We are hopeful that at COP26, world leaders will raise the bar for each other to pursue climate action. Kuki Rokhum, from Tearfund partner Eficor in India, said:
‘We want the world leaders to make good decisions that will lead to action. And we also want justice for the poorest of the poor living in different parts of the world who live lightly and yet pay heavily.’
Let’s take a look at some of the highs and lows of the first week to shape our prayers before the conference closes.
#FridaysforFuture led by young people saw thousands of attendees. This was followed by the Global Day of Action, with millions marching in 300 locations, including the Philippines, France, South Korea, Netherlands and Indonesia). Up to a third of the marches occurred in the UK, with approximately 250,000 people marching in Glasgow alone.
Scotland pledged £1 million for countries suffering loss and damage due to the climate crisis – the first commitment of its kind.
More than 100 countries have committed to end and reverse deforestation by 2030. A similar number pledged to reduce methane emissions by 30 per cent by 2030. If delivered, these actions could play a significant role in limiting temperature rise.
More than 40 countries committed to phasing out coal (the most polluting fossil fuel), although deadlines were vague. However, the US and Australia, who are some of the biggest emitters, did not take this step.
As well, 25 countries and institutions pledged to end support for all fossil fuels in their overseas spending by the end of 2022 and to prioritise clean energy instead. This could divert more than $17 billion a year out of fossil fuels and into renewables.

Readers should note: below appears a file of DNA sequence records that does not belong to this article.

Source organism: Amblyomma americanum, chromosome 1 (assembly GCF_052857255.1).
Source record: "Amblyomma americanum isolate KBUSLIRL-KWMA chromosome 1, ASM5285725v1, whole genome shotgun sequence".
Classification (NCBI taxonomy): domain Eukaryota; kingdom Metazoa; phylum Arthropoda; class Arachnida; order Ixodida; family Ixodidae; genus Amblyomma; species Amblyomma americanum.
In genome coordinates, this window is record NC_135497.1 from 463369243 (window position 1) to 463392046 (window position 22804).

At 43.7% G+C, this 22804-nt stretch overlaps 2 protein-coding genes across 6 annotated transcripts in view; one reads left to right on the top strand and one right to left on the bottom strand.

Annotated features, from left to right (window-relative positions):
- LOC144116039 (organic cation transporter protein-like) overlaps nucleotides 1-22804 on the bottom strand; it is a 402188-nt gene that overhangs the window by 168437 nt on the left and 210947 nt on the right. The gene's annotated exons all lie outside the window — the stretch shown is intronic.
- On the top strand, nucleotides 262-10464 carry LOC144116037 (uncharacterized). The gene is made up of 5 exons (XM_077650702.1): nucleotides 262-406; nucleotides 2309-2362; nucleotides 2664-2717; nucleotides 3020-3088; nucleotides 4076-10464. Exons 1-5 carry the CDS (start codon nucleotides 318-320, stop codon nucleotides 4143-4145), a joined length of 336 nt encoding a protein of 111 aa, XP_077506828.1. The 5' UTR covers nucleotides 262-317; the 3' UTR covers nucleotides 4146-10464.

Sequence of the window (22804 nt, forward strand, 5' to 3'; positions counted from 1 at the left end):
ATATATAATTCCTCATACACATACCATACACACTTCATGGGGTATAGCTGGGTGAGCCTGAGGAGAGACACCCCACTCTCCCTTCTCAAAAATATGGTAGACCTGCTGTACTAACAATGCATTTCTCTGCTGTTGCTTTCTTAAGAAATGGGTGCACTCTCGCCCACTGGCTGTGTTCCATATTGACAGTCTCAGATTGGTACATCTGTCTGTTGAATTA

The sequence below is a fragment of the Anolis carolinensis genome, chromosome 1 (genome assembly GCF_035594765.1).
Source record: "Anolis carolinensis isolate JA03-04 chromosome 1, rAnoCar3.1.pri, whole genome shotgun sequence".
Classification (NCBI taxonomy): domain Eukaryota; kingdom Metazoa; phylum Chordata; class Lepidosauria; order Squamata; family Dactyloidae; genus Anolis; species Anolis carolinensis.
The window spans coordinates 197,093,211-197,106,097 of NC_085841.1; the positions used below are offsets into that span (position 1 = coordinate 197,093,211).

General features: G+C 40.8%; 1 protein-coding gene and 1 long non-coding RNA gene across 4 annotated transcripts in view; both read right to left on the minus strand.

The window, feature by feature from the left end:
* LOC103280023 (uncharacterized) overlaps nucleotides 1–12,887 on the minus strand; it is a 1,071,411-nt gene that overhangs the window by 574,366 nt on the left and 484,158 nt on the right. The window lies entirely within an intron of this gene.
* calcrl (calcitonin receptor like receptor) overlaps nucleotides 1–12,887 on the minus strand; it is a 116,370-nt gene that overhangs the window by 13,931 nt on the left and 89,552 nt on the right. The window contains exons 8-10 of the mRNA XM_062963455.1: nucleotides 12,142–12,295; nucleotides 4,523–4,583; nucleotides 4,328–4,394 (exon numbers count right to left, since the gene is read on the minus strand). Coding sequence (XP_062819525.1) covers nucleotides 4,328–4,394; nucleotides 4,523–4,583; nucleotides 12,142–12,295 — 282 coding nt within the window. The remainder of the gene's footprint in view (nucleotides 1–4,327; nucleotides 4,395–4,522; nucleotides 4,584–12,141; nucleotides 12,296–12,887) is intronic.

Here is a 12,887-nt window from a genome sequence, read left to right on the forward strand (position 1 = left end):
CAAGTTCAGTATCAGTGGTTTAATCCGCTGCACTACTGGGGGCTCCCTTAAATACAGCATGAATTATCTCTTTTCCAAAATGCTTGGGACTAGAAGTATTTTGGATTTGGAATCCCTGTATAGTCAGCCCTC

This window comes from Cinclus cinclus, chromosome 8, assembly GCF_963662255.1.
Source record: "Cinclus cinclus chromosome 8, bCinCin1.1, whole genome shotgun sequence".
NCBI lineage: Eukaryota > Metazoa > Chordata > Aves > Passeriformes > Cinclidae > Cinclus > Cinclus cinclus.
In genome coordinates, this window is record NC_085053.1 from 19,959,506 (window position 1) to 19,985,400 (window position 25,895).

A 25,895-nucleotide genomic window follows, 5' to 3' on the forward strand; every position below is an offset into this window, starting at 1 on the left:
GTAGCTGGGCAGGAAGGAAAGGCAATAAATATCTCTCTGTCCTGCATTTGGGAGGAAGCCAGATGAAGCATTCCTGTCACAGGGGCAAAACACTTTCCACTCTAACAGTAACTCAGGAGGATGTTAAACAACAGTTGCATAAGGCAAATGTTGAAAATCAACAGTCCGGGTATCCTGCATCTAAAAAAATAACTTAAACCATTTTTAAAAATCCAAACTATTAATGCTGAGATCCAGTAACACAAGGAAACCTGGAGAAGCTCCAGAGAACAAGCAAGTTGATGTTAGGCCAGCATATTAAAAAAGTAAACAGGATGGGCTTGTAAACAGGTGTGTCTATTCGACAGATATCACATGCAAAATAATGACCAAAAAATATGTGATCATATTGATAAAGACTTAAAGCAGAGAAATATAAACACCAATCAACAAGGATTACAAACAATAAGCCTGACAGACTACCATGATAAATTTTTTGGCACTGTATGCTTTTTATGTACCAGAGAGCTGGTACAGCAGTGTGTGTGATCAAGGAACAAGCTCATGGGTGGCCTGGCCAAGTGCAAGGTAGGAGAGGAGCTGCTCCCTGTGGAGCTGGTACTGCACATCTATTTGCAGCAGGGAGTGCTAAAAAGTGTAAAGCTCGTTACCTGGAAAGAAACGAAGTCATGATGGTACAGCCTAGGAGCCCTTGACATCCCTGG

Indigenous and women’s rights organisations were underrepresented in decision-making, as well as climate justice organisations. Tasneem Essop, director of Climate Action Network which represents over 1,500 organisations from more than 130 nations, stated ‘if participation and inclusion are the measure of legitimacy, then we’re on very shaky grounds’. Concerns have also been raised about disability access around the conference itself.
Vanessa Nakate, a Ugandan climate activist, was cut out of photos again. The racism of being cut out of a Davos conference photo in favour of European delegates was repeated. Sky News cropped Vanessa from a filmed discussion between Greta Thunberg, Nicola Sturgeon and herself. Many tweeted outraged at how the erasure of Vanessa highlights a wider erasure of African voices in the climate negotiations.
Boris Johnson set the tone for UK climate policy in planning to fly home from Glasgow. The UK government planning to allow Shell to build a new oil field in the north of Scotland adds to the irony, as the emissions ‘would be equivalent to the annual carbon pollution from 18 coal-fired power stations’. #StopCambo aims to stop this, similar to the Paid to Pollute campaign which asks big polluters such as the UK government to pay, rather than those facing the pollution.
The decade-old promise of $100 billion annual climate finance for vulnerable countries is still unmet. Richer country governments fall short again of their responsibilities. Greta Thunberg coined #BlahBlahBlah when referring to world leaders’ vague promises. Temperatures still rise whilst we wait for real action from our leaders.
What’s at stake?
The prime minister of Barbados emphasised that climate impacts in her country are ‘measured in lives and livelihoods’. We don’t just need world leaders to negotiate. We need to turn the tide and act fast before more lives are lost.
It’s fair to say that we have seen some progress this week. However, it falls short of justice for the countries most affected by the climate crisis – those who did the least to cause it.